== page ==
Lebanon is holding its first parliamentary elections in nine years, a pivotal moment for the country as it tries to ease a crippling debt burden and avoid being dragged deeper into some of the Middle East’s escalating crises.
Polls opened on Sunday under a new law based on proportional representation that’s meant to more accurately represent Lebanon’s complex sectarian demographics. With few expecting major changes to the delicate balance of power, the post-ballot focus will be on building a cabinet able to carry out measures sought by donors, a complicated task in a country where divisions have stymied reforms for decades.
“Irrespective of who wins the elections, Lebanon will face hurdles implementing reforms,” said Hani Sabra, founder of Alef Advisory, a New York-based consultancy. Results will be released May 7, according to ballot observers.
In order to receive $11 billion pledged at an April conference in France, the incoming government will have to take steps to control the world’s third-biggest debt burden, including cuts to public spending and a crackdown on corruption. Making the challenges more daunting is a heated confrontation between Israel and Iran, one that could degenerate into a war involving Hezbollah, the Shiite armed group backed by Tehran and which plays a key role in Lebanese politics.
Hezbollah is the only group that kept its weapons after the end of Lebanon’s civil war. Along with its partners, Hezbollah could win about a third of the 128 seats in parliament, giving it the “power to block decisions,” said Rosanna Bou Monsef, a political commentator for the An-Nahar daily. Still, Hezbollah’s leaders might downplay electoral successes that could “drive investors away,” she said.
There are signs that’s already happening. “The new law allows diversity to be represented,” Hezbollah lawmaker Hasan Fadlallah said in an interview.
“Lebanon’s makeup is sectarian and doesn’t allow the defeat of one at the expense of another.”
Elections were last held in 2009 and parliament has since extended its own term twice, citing security concerns related to the Syrian conflict -- which has forced 1.5 million refugees into Lebanon -- and claims by Christian groups and others that they were under represented under the old vote rules.
Under the power-sharing agreement that ended the civil war, Lebanon’s prime minister must be a Sunni Muslim, the president a Maronite Christian and parliament speaker a Shiite Muslim.'
Hezbollah is set to benefit from the collapse of the main Saudi Arabia-backed Sunni-led coalition, as well as the new electoral laws.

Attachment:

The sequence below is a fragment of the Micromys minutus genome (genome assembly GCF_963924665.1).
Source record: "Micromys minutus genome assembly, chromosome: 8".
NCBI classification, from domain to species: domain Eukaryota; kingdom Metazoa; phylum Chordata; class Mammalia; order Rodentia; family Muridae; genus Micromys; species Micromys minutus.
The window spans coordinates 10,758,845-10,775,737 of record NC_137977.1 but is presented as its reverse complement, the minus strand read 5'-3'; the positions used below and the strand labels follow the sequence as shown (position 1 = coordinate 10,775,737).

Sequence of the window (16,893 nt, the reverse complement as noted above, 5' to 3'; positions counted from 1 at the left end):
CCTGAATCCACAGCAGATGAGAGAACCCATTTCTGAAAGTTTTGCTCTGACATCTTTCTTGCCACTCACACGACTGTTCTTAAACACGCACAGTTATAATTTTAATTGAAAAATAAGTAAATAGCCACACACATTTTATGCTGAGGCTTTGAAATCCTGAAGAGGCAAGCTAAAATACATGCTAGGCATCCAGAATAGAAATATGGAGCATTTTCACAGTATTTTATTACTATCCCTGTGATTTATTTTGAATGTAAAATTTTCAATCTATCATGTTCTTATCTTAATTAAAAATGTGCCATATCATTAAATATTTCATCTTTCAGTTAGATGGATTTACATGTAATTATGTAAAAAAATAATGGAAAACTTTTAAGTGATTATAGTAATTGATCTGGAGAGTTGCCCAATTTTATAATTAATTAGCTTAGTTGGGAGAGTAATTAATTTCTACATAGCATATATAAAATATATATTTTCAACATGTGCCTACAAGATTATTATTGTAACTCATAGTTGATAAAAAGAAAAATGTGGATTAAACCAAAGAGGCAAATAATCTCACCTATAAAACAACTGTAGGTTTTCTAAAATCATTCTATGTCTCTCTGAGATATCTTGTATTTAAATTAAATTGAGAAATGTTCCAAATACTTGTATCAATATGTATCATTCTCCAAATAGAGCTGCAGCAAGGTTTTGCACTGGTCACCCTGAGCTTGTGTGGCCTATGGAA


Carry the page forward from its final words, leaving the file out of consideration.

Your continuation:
Founded in 1982 to fight Israel’s occupation of southern Lebanon, the group has carved out a powerful political role with two ministers in the government of Prime Minister Saad Hariri.
Its presence is felt elsewhere, too, with Hezbollah fighters backing the forces of Syrian President Bashar al-Assad. Israel has repeatedly struck targets in Syria in part to block weapons transfers to Hezbollah, which is sanctioned by the US as a terrorist organization. Concerns are growing of a direct Iran-Israel clash.
A third force in Lebanese politics is controlled by Christian President Michel Aoun. It will likely attempt to build ties with Gulf Arab countries and the West while not damaging its existing links to Hezbollah, said Paul Salem, senior vice president at the Middle East Institute in Washington.
“They don’t want to come to blows with Hezbollah, but they also want economic growth and development and to make Aoun’s presidency a success,” he said.
North Korea says US provoking with threats
North Korea on Sunday warned Washington that claiming Pyongyang was forced into talks by US pressure risked returning the peninsula “back to square one”, as the world awaits a landmark summit between Kim Jong Un and US President Donald Trump.
But, a spokesman for the North Korea’s foreign ministry accused the US of “deliberately provoking” Pyongyang in an effort to undermine the current “atmosphere of dialogue”. Describing Pyongyang's recent move as a “sign of weakness” would “not be conducive” to talks, and may “bring the situation back to square one”, he added. The spokesman did not explicitly mention the Kim-Trump summit, and Pyongyang has yet to make any formal announcement of their planned meeting. Tensions have run high between the two men over the last year, with both leaders trading threats of war and colourful personal insults that sparked global concern.
But in a dramatic diplomatic turnaround, Kim vowed with Moon to seek denuclearisation and pursue a formal end to the 1950-53 Korean War through a peace treaty with Seoul.
Kim also pledged to close its nuclear test site this month and invited US experts and journalists to verify the move.